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C#/ Validating every string property in the class

Here is a typical situation.

Let's say we have a database with a table T with fields f1, f2, f3 - all strings.

I have a wrapper class that holds these fields (for validation/defaults etc.) so for e.g. I could create an instance of the class

TableT t  = new TableT();
t.f1 = <string>, t.f2 = <string> etc.

I need to check if the assignment is not null, and hold an error message if any field is null. So, we could have a method called "CheckFields()"

if(!t.CheckFields())
  //print t.ErrorMessage;

CheckFields() would look something like this:
{
  if(t1 == String.Empty)
    //Error..
  if(t2 == ...)
    ...
}

etc.

If the table was large with many columns => many properties in the class => more and more cumbersome.

One way to tackle this, from my knowledge of C#, is to "reflect" on this object, get all its properties and then evaluate the value (assuming it is possible). If so, how would we do that?

Secondly - anybody got better ideas?

(PS - I know we could use get/set modifiers to set a default value on assignment, but that's not the intent)


}
Different Approach Send private email
Wednesday, May 04, 2005
 
 
Here's how you would use reflection to read the properties of an object and get the values:

using System;
using System.Reflection;

namespace ReflectionTest
{
  class Program
  {
    [STAThread]
    static void Main(string[] args)
    {
      object o = new TestClass();
      Type t = o.GetType();

      PropertyInfo[] info = t.GetProperties();
      foreach( PropertyInfo i in info )
      {
        Console.WriteLine( "Found property: {0} ({1})", i.Name, i.PropertyType.FullName );
        if( i.PropertyType != typeof(string) )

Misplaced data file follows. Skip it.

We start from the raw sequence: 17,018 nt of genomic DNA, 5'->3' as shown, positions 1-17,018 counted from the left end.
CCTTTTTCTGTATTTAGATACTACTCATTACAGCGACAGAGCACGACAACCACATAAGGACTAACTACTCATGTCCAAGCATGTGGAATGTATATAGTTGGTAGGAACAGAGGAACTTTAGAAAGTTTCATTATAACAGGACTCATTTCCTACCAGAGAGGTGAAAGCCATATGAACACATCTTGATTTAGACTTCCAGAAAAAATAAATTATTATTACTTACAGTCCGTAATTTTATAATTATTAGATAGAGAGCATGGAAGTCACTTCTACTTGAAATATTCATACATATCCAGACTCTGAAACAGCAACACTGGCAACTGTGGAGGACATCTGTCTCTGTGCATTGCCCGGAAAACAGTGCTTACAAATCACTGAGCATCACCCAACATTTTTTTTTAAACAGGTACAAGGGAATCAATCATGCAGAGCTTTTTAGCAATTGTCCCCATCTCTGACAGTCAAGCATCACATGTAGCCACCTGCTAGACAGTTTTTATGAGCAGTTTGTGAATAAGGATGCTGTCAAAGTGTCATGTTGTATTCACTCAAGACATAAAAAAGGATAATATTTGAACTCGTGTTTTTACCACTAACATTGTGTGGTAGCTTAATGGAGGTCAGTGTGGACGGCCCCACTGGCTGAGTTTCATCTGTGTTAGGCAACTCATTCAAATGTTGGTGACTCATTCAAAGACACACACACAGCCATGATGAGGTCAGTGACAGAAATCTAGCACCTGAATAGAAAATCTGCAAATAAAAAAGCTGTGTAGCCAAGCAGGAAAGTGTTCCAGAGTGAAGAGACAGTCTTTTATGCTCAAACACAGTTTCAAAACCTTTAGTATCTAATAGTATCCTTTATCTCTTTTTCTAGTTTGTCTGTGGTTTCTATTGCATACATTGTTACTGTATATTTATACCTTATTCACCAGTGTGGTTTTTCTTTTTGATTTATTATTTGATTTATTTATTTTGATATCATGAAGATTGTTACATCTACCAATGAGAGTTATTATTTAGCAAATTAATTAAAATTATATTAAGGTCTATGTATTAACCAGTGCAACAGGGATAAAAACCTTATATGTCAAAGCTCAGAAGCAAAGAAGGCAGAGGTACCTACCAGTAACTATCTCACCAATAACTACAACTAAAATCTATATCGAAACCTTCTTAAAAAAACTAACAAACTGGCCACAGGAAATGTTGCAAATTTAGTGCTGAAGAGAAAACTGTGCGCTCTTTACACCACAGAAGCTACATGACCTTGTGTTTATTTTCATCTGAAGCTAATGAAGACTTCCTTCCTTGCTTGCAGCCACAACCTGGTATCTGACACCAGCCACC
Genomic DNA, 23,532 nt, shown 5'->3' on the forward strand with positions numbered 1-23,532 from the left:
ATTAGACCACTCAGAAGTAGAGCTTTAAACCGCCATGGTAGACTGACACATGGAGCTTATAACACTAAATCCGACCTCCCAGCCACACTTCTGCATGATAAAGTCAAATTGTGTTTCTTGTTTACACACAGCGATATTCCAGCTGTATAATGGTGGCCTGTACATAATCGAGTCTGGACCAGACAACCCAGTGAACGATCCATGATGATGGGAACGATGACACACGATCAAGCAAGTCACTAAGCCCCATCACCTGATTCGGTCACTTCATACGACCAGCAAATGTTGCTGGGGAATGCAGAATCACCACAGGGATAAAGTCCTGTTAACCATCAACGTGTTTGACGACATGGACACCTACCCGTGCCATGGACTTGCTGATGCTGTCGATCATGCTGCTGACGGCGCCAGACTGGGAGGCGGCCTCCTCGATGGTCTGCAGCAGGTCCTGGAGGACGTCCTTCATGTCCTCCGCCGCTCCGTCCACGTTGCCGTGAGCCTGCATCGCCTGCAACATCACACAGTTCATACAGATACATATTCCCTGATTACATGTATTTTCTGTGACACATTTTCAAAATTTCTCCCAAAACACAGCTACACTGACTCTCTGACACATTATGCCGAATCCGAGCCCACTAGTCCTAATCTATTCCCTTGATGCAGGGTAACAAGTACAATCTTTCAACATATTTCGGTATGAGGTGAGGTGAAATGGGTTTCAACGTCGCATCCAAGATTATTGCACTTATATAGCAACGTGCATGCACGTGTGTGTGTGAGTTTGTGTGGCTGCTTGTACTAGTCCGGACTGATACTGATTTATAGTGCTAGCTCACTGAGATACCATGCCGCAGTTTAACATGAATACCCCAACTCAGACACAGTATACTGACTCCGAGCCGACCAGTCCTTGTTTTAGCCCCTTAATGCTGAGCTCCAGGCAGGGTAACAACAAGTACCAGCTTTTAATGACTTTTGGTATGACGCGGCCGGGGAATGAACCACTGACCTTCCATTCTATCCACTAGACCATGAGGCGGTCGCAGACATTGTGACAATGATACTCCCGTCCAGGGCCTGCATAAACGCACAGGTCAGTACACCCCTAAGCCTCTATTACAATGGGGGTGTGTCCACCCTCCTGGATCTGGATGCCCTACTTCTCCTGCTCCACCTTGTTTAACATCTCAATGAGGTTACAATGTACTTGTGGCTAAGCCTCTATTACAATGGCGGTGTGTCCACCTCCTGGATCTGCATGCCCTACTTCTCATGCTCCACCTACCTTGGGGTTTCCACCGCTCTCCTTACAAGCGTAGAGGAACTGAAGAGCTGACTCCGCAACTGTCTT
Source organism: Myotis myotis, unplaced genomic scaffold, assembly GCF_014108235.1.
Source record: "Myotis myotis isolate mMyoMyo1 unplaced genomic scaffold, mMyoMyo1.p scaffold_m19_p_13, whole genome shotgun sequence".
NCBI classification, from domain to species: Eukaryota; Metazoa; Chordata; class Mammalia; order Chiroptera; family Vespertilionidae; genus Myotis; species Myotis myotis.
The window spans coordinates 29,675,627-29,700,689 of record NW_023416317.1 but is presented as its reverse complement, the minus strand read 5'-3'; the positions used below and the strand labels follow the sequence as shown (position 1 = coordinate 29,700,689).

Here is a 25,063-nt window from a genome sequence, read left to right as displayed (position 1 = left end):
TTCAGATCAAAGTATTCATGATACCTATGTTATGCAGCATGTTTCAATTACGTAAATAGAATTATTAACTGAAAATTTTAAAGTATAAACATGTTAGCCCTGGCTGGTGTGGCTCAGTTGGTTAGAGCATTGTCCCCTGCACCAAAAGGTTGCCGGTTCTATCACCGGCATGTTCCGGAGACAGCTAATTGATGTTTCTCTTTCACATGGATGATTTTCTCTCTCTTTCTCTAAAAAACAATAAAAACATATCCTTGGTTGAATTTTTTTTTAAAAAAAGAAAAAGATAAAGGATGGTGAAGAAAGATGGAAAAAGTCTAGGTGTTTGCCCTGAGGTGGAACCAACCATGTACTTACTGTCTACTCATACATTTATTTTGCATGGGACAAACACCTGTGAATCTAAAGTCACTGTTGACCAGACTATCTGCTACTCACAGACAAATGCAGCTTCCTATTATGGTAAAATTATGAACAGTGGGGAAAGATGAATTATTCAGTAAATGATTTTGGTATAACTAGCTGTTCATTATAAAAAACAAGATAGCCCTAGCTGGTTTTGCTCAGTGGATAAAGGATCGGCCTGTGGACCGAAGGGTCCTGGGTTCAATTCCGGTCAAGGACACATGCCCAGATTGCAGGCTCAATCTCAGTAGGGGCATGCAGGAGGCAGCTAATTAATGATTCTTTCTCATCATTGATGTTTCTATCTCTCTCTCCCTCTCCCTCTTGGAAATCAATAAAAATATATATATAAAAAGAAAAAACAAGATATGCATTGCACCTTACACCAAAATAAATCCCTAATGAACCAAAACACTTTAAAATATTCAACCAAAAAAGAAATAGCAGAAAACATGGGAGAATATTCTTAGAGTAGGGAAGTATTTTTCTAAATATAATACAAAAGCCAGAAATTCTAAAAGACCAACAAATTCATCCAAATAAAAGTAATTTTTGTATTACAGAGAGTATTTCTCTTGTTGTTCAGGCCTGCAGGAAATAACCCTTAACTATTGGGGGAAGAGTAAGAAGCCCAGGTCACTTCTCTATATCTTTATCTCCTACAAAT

continue;

        string value = i.GetValue( o, null ) as String;
        Console.WriteLine( "\tValue: {0}", value );

        if( value == null )
        {
          throw new Exception( "Invalid property value." );
        }
      }

      Console.ReadLine();
    } 
  }

  class TestClass
  {
    public string A
    {
      get{ return "A"; }
    }

    public string B
    {
      get{ return "B"; }
    }

    public int C
    {
      get{ return 1; }
    }
  }
}
Jeff Mastry Send private email
Wednesday, May 04, 2005
 
 
Jeff,
Thanks for the code sample. So my idea is implementable using your code -- one hurdle passed for me. Do you have any idea of the performance hit using this? Would it be significant/noticeable?
Different Approach Send private email
Wednesday, May 04, 2005
 
 
I remember reading something that indicated that reflection causes an extremely large performance penalty.  I think in 1.0 it was something crazy like normal code read 400 times faster than reflection code.  That said, something that doesn't happen with extreme frequency will still run fast enough, and if it's something that's happening from direct response to a user action, they will most likely already be in the mindset of waiting for a reply, so taking 2 seconds instead of .05 (for example) won't really make a difference unless you have a large number of users and they are all using the application off of the same server.

What database are you using?  I know SQL Server allows you to specify default values for fields, as well as marking them as non-nullable.  If you're going to use code that throws exceptions, the performance penalty of receiving an SqlException when trying to update a field to NULL won't be any worse, but it won't have the reflection overhead.  I haven't had the opportunity to work with any other flavors of database engines, so am not sure whether default and non-null are constraint types that are common.

If you're using stored procedures, you could also implement the default values there.  If you're using dynamic sql for everything, the function you have to build the sql statement could also replace NULLs with the default values.  The drawback there is that you then have to either recompile or use some type of data/ini file to change the default values.
Neyah
Wednesday, May 04, 2005
 
 
Also, you didn't explicitely mention whether you meant your strings couldn't be null as in "object o = null" or null as in "object o = DBNull.Value" 

If it's the former, you should have that check in your wrapper's property setter for each string field.

private string _f1;
public string f1
{
  get { return _f1;}
  set
  {
    if (value == null)